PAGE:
Charlevoix, QUEBEC—Nissan has branded its all-new Titan launch the “Year of the Truck.” It’s an appropriate title for a rollout that has pretty much taken a full year.

They started with the big dog last winter, the Titan XD diesel-powered pickup, then followed that with the XD gas-engine version in the spring. Late this summer the regular Titan was revealed, and now finally I’m at an event that brings them all together, the entire Titan family, here in northeastern Quebec.

And indeed what Nissan presented here is a “family.” Wisely they realize that to be relevant in the truck business, you must offer a variety of iron, just like the competition does. And to be really relevant in the North American truck business, you have to offer an “American” truck.

Well, this generation of Titan – just forget there ever was an old Titan – is designed in California, engineered in Michigan, built in Mississippi, and powered by engines out of Indianapolis. They now “get” what our truck culture is and have jumped in with both feet. Here comes the hard part—convincing truck buyers of that.

For now, they just want guys to consider them when truck shopping, and that’s why they are working hard to field choices across the line. Every truck buyer has a job list in mind when they go shopping, a list that varies by region, occupation, and climate; being able to build hybrids to match those specific needs is why companies like Ford, GM, and Ram prosper.

By comparison what Nissan has brought out so far can only be called “a good start.” But you have to start somewhere.

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Nissan does not want to call its Titan XD a 2500-series truck. They would rather buyers thought of it as a “heavy half-ton.” But looking at the gross weight, it does in fact fall into the ¾-ton category.

Either way, the XD features a Cummins 5.0-litre V8 Turbo-Diesel which will comfortably tow 12,000 lbs, and that is the point. In fact, the emphasis in this truck is on towing, utility features, and driving aids, including an Integrated Trailer Brake Controller, Trailer Sway Control (TSC), Tow/Haul Mode with Downhill Speed Control, and a Trailer Light Check system that allows one-person hook-up operation.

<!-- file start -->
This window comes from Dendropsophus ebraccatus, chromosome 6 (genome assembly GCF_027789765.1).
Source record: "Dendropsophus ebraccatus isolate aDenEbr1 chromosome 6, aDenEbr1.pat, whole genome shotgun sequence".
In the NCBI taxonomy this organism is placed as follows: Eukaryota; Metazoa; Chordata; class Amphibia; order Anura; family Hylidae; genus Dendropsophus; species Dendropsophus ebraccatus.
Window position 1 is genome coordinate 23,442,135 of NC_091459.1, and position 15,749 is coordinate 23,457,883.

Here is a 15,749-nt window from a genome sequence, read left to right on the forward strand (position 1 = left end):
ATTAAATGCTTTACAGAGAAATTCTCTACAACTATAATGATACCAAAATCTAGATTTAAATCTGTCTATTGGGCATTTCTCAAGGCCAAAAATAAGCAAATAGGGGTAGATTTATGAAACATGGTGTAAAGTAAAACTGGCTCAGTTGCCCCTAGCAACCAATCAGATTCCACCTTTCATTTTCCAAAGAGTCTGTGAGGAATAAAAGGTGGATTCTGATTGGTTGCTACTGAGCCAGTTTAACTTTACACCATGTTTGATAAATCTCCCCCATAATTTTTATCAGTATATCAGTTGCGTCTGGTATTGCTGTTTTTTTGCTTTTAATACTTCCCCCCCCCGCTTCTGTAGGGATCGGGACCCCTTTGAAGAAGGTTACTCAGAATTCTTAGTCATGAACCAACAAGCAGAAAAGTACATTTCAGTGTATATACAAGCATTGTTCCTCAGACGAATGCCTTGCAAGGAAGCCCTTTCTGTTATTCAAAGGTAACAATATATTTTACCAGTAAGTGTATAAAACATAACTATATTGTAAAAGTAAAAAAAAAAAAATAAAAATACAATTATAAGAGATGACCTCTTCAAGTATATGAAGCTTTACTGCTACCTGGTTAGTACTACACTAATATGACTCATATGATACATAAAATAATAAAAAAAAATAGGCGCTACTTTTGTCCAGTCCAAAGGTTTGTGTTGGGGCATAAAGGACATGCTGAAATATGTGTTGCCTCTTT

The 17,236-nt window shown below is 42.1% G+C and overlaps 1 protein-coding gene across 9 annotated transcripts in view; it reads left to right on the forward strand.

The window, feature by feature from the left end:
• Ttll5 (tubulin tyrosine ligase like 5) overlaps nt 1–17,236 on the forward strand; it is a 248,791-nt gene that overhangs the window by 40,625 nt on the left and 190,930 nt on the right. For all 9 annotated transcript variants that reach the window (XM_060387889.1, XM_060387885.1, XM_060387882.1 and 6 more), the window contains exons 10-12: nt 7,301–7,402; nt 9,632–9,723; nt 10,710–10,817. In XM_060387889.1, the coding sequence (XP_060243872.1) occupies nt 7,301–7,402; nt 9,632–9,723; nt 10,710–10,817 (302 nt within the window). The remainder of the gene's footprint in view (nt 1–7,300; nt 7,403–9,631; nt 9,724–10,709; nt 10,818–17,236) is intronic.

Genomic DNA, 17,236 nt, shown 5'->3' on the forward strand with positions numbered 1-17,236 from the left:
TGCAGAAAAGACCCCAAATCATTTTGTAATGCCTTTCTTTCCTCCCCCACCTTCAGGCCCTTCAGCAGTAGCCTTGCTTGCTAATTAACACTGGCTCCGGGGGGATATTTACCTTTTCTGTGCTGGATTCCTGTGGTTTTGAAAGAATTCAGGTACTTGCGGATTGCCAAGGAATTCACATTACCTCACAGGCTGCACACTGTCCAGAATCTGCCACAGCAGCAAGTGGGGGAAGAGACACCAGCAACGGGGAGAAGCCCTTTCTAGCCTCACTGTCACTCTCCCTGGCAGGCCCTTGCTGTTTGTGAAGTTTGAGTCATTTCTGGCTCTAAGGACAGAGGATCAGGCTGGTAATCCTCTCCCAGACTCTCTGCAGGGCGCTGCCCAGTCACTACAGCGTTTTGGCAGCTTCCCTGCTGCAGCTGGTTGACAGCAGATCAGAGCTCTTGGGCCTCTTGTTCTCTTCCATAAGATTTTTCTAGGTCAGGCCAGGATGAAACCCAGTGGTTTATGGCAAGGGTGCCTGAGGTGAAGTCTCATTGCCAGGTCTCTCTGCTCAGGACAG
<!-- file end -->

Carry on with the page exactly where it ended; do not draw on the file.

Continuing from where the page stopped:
The diesel is mated to a heavy-duty six-speed Aisin automatic transmission and the factory offers two available hitches, including an integrated gooseneck hitch engineered into the frame and easily accessible in the bed; a fifth-wheel hitch is coming.

As for the cargo bed itself, whether it’s in the XD or the Titan, Nissan has paid special attention to this, the business end of the truck. It starts with a spray-in bed liner, damped tailgate, under-lip LED lighting and a unique rail and sliding tie-down system. They even offer in-bed storage boxes that lock. However, these aren’t permanent; five screws will remove them to free up space when needed.

The other version of the XD I drove in Quebec was powered by the re-engineered 5.6-litre V8 gas engine. This new version makes 390 horsepower and 394 lbs-ft of torque. It’s an aluminum block with 32 valves, direct injection, and is naturally aspirated.

It’s coupled to a new seven-speed automatic transmission and is at least 20-percent more fuel efficient than its predecessor. Towing capacity on the XD drops to 9,300 lbs with the gas motor, but then the price also drops by around $7,000—again, it’s about choice.